Then because we had one exceptionally long cutting that we dragged over to our house, I decided to make a separate cutting from the base of that plant to see if it would also grow heads.
I think this may have rooted, and it still could grow some heads, as it seems to have used up some of the moisture in the trunk/stem, but nowhere near all the way down (you can see the point at which it’s lost moisture to in the after picture below), but I regret taking the leaves off this cutting, as I think it would have had a much better chance at survival if I had left the leaves in tact.
You live, you learn!
Later on, a different neighbour on our street left yucca cuttings on the road, and we grabbed as many heads as we could this time since they were pretty large, but more manageable in terms of size than the others had been.
Yes, in case you’re wondering, yuccas are definitely popular here, but I would use the cuttings to start off new plants myself, so I’m not sure why others on the street threw them out – better for me!
So all in all we had: 1 old yucca cutting that had been growing away in our garden for some time (the leftmost one in the picture below), 3 small yucca plants with multiple heads, three large single-head yucca cuttings, and one large two-headed yucca cutting. Oh and the might-not-grow-heads stump and a bunch of wee heads that may or may not take considering they were small cuttings.
Many of these plants will eventually grow tall enough for me to take further cuttings off of them and spread them even further throughout the garden, which is pretty small and thus should fill up quickly anyway.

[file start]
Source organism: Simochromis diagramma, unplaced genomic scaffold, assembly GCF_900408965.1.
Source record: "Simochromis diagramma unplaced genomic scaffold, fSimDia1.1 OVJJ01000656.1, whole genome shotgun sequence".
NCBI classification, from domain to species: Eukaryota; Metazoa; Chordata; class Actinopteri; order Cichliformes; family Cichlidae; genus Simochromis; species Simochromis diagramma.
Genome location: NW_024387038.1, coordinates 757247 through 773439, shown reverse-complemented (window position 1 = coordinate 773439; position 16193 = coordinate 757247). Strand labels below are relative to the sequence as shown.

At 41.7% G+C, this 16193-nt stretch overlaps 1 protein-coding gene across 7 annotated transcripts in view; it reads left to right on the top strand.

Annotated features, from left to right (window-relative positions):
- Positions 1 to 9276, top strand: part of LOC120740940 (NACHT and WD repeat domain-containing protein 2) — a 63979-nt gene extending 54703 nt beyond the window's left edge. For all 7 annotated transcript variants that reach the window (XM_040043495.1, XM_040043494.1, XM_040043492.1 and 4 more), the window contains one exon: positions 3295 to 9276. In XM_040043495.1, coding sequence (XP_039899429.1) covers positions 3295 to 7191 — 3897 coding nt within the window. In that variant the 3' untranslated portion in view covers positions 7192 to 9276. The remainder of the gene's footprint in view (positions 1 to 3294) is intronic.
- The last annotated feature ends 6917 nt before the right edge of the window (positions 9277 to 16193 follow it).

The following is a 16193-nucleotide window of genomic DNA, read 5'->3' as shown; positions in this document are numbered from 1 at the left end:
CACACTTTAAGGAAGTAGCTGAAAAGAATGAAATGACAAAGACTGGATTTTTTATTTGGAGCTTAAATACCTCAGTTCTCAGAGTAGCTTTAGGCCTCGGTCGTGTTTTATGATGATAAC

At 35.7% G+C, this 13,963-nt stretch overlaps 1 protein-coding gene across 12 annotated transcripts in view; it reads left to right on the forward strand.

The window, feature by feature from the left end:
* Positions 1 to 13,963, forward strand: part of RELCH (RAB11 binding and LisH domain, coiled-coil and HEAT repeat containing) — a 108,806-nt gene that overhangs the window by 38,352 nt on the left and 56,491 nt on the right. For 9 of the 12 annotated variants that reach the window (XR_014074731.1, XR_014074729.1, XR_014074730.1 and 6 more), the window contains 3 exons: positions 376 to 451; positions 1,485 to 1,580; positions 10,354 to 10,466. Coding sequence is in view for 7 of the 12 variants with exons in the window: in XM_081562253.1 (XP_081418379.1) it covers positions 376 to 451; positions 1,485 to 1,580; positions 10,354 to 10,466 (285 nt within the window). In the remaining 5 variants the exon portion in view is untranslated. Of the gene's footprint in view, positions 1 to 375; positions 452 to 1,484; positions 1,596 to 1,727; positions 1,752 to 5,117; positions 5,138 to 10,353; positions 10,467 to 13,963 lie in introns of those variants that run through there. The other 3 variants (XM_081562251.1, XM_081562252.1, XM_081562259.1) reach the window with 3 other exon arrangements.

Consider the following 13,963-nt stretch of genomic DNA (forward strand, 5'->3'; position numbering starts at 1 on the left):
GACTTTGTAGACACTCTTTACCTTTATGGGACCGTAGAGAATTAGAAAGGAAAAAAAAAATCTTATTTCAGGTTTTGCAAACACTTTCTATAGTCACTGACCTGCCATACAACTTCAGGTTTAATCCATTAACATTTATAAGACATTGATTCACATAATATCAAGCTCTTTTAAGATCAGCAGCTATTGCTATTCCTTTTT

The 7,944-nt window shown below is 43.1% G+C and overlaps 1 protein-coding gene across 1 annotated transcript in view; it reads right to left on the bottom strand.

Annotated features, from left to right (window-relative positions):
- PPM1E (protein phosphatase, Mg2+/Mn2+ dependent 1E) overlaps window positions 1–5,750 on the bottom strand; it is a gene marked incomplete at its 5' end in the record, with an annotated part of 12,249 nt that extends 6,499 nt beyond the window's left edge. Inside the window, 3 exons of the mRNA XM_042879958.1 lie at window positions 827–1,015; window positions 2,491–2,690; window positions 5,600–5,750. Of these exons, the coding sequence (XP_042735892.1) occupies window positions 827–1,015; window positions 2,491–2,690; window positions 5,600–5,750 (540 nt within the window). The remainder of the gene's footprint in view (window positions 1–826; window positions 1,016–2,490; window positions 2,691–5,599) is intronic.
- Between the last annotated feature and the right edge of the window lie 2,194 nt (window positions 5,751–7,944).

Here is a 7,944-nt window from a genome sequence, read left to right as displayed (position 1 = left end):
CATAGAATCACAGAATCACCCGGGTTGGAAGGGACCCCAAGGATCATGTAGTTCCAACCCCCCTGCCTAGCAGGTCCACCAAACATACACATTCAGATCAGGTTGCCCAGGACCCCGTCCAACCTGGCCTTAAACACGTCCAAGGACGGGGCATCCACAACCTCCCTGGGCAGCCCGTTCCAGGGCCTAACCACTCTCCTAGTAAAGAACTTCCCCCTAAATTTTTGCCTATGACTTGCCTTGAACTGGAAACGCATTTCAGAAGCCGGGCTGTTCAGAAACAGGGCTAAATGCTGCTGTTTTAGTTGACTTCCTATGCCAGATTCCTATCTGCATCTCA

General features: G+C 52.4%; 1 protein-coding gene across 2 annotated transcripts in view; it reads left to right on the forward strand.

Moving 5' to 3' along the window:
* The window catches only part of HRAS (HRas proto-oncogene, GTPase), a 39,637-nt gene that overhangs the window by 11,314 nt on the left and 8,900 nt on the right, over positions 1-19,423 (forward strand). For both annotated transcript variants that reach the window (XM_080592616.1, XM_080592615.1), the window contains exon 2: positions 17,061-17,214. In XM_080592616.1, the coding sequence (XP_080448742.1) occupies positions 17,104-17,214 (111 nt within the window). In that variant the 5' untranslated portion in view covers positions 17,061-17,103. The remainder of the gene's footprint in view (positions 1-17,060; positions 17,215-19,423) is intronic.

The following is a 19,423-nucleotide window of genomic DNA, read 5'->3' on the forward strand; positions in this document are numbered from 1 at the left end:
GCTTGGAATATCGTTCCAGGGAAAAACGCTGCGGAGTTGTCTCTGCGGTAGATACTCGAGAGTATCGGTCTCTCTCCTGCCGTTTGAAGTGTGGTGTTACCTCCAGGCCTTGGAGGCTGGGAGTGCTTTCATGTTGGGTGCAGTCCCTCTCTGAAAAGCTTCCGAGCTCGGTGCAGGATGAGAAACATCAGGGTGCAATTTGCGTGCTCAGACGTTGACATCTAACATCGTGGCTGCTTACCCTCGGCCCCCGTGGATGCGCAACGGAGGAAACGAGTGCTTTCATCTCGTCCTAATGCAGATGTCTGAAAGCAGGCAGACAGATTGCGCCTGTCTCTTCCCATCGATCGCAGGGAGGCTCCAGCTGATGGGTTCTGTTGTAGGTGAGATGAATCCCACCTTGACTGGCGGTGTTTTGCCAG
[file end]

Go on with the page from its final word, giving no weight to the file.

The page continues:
I’m pretty happy with what I have and there aren’t really any other places I’d like to have yuccas for the time being.
The large cuttings I’m assuming will grow much faster than the small muti-headed plants we got from Lidl’s. Just because larger plants in general tend to do better (in my experience).
One of the three Lidl yuccas kicked the bucket, though I’m not sure why. It could be that the area dried out more quickly or got too much sun (it’s got a different exposure from the other two beds, and get hits really hard during the day with sun).
But I would actually assume it’s not that, or not completely, maybe only partially. I’d guess the reason it died likely also has something to do with the split that appeared from the bottom going up the stem of the plant.
Maybe it rotted? I’ll try to find out if that was the case once I’m sure this baby is completely beyond saving. I did try to plant a large head cutting above it to shield it from the sun, but I don’t think it made enough of a difference, albeit the fact that it still looked like it had life in it when I tried this out.
Too bad, but not the worst that could happen.
In other yucca news, the littler yucca plants that are more sheltered from the sun have aphids all the time, but it doesn’t seem to do much to them.
I try to squirt them off with the hose whenever I water, and the population dies back for a good chunk of time. I’m confident that they’ll continue to grow well albeit the aphids, though if the pests start to bother me, I’ll nuke them with some Fairy Liquid & water the way I did after the first (and worst) outburst photographed below.
The OG yucca has probably grown a few feet already, exciting stuff!
The others I feel have rooted now and should begin to put out new growth regularly soon.
Can’t wait to see them all grown. Doing some research online it seems they could grow up to a meter in height each year, which I would love!
They would definitely get too tall for my small garden over time, but they’re easy to maintain, just lob off a head, make a new plant out of it if you want, and if you have too many, leave them on the side of the road for the neighbours – the circle of life continues. 😉